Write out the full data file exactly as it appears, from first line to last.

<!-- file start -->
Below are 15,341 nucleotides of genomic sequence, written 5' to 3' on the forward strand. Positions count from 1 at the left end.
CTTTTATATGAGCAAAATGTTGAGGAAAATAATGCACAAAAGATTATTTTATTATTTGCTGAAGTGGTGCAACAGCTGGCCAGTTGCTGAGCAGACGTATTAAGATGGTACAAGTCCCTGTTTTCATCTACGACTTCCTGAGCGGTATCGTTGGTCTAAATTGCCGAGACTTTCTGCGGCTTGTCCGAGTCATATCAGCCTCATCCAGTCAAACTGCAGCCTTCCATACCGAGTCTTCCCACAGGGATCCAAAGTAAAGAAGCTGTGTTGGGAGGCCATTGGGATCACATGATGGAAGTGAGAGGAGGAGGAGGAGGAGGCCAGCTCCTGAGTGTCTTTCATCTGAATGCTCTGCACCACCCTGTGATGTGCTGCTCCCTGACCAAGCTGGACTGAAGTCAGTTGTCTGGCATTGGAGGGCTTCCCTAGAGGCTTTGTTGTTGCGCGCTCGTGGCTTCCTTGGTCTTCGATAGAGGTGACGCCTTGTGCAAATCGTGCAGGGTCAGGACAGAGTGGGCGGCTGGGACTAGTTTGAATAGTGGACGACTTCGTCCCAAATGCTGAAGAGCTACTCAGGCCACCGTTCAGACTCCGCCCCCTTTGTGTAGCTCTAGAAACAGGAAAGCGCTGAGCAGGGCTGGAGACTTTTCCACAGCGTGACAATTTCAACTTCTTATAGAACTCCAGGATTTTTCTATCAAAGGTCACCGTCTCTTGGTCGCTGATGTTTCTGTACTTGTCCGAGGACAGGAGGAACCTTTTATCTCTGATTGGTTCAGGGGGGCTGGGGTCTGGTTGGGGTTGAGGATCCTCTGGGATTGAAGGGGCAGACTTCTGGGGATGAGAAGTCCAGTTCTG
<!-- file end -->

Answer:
Below are 15,341 nucleotides of genomic sequence, written 5' to 3' on the forward strand. Positions count from 1 at the left end.
CTTTTATATGAGCAAAATGTTGAGGAAAATAATGCACAAAAGATTATTTTATTATTTGCTGAAGTGGTGCAACAGCTGGCCAGTTGCTGAGCAGACGTATTAAGATGGTACAAGTCCCTGTTTTCATCTACGACTTCCTGAGCGGTATCGTTGGTCTAAATTGCCGAGACTTTCTGCGGCTTGTCCGAGTCATATCAGCCTCATCCAGTCAAACTGCAGCCTTCCATACCGAGTCTTCCCACAGGGATCCAAAGTAAAGAAGCTGTGTTGGGAGGCCATTGGGATCACATGATGGAAGTGAGAGGAGGAGGAGGAGGAGGCCAGCTCCTGAGTGTCTTTCATCTGAATGCTCTGCACCACCCTGTGATGTGCTGCTCCCTGACCAAGCTGGACTGAAGTCAGTTGTCTGGCATTGGAGGGCTTCCCTAGAGGCTTTGTTGTTGCGCGCTCGTGGCTTCCTTGGTCTTCGATAGAGGTGACGCCTTGTGCAAATCGTGCAGGGTCAGGACAGAGTGGGCGGCTGGGACTAGTTTGAATAGTGGACGACTTCGTCCCAAATGCTGAAGAGCTACTCAGGCCACCGTTCAGACTCCGCCCCCTTTGTGTAGCTCTAGAAACAGGAAAGCGCTGAGCAGGGCTGGAGACTTTTCCACAGCGTGACAATTTCAACTTCTTATAGAACTCCAGGATTTTTCTATCAAAGGTCACCGTCTCTTGGTCGCTGATGTTTCTGTACTTGTCCGAGGACAGGAGGAACCTTTTATCTCTGATTGGTTCAGGGGGGCTGGGGTCTGGTTGGGGTTGAGGATCCTCTGGGATTGAAGGGGCAGACTTCTGGGGATGAGAAGTCCAGTTCTG